Bike Helmet v. Skater Helmet?
May 31, 2011 12:18 PM   Subscribe

Do skater helmets provide better protection for bike riders than vented bike helmets?

I see a lot of bike riders wearing skater-type helmets (e.g. Bell Faction helmets). They look hotter than vented bike helmet. (E.g. Giro Prolight.)

But do they provide better protection in a crash?

Also, is a $200 bike helmet better than a $40 helmet? I'd buy a fancy helmet if I thought it made me safer, but not to save myself 40g weight.
posted by musofire to Sports, Hobbies, & Recreation (9 answers total) 6 users marked this as a favorite
You may see people misusing helmets instead of buying two, or you may be seeing dual-use helmets.

Helmets designed to meet one of the prevailing standards (in the US, the minimum is the CPSC's) will for all practical purposes perform similarly. The vented helmets compensate by using different or thicker materials, but should not perform noticeably differently.

You probably don't get more protection for $200, but you do get more style or brand-name bragging rights -- and often, less weight to lug.

As far as saving yourself weight, if it doesn't matter to you, it doesn't matter to you. There are those for whom it matters, so save those helmets for them.
posted by dhartung at 12:23 PM on May 31, 2011

I see a lot of people who don't wear bike helmets correctly, even when they have the helmet properly fastened. That is, the helmet sits back on their head and does not cover (and will not provide protection for) the front section of their noggin. This is a lot more difficult to do with a skate type helmet, which sits closer to the head and is shaped in a way that makes it harder to wear it back on the head.

(This is, of course, not the helmet’s fault, but it does mean that people wearing skater helmets may be better protected than those wearing poorly fitted bike helmets.)
posted by OmieWise at 12:30 PM on May 31, 2011 [1 favorite]

I own a Prolight, even though I'm no pro by any stretch.* No, it's not any safer. At least, it better not be, because that would mean that it's heavier than it can be and still conform to safety standards. That's the name of the game in race helmets-- as light as possible while still holding up in a crash to a certain criterion.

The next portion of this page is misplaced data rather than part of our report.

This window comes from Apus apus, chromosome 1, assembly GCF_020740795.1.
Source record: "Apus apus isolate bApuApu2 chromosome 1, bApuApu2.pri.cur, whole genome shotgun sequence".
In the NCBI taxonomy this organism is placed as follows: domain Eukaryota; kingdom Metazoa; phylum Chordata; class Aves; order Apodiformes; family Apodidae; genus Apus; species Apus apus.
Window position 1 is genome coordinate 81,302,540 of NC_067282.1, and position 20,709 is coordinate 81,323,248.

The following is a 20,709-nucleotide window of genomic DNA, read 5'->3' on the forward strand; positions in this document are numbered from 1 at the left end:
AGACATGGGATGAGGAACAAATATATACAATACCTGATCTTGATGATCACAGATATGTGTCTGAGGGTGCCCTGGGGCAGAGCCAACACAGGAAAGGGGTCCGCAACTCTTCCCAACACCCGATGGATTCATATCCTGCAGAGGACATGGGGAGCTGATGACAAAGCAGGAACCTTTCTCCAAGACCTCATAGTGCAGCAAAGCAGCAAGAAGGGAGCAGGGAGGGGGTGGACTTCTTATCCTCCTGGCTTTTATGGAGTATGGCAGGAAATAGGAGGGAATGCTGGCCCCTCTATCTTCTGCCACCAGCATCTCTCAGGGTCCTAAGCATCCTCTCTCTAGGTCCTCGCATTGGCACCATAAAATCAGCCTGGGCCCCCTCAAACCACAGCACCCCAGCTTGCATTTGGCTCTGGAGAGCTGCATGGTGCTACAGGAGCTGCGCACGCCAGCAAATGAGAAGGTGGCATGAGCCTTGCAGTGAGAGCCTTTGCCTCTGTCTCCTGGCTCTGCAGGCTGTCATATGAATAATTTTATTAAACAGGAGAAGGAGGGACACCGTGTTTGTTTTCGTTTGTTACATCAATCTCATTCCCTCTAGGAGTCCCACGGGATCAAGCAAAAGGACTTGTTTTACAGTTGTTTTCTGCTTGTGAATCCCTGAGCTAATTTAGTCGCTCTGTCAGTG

* I know this isn't relevant to your question, but I actually found it to be one of the most comfortable helmets I tried, even though a lot of people don't like it. And it doesn't save 40g; it's half the weight of most road helmets, and a third of the weight of that Bell Faction. It may not sound like much, but it's weight that's only supported by one's neck which really adds up over the course of a 6-8 hour ride, especially when one's spine, like mine, isn't the sturdiest thing in the world.
posted by supercres at 12:36 PM on May 31, 2011

Skate helmets tend to be capable of taking more than one impact (because skaters, um, fall a lot), while bike helmets can only take one significant impact. However, the bike helmet test impact is a higher velocity situation, I beleive. Skate helmets and bike helmets have different requirements, though there are some helmets that fulfill multiple standards.

check out this CPSC Publication for more details.

I have destroyed three bike helmets over the years. Each protected me fine(i.e. I would be dead or a vegetable now), though the cost ran from less than 40 bucks to north of 100.
posted by rockindata at 12:40 PM on May 31, 2011 [1 favorite]

Usually with expensive bike helmets you're paying for looks, weight, and ventilation. I don't think they are any safer.
posted by ghharr at 12:50 PM on May 31, 2011 [1 favorite]

There are a lot of problems with helmets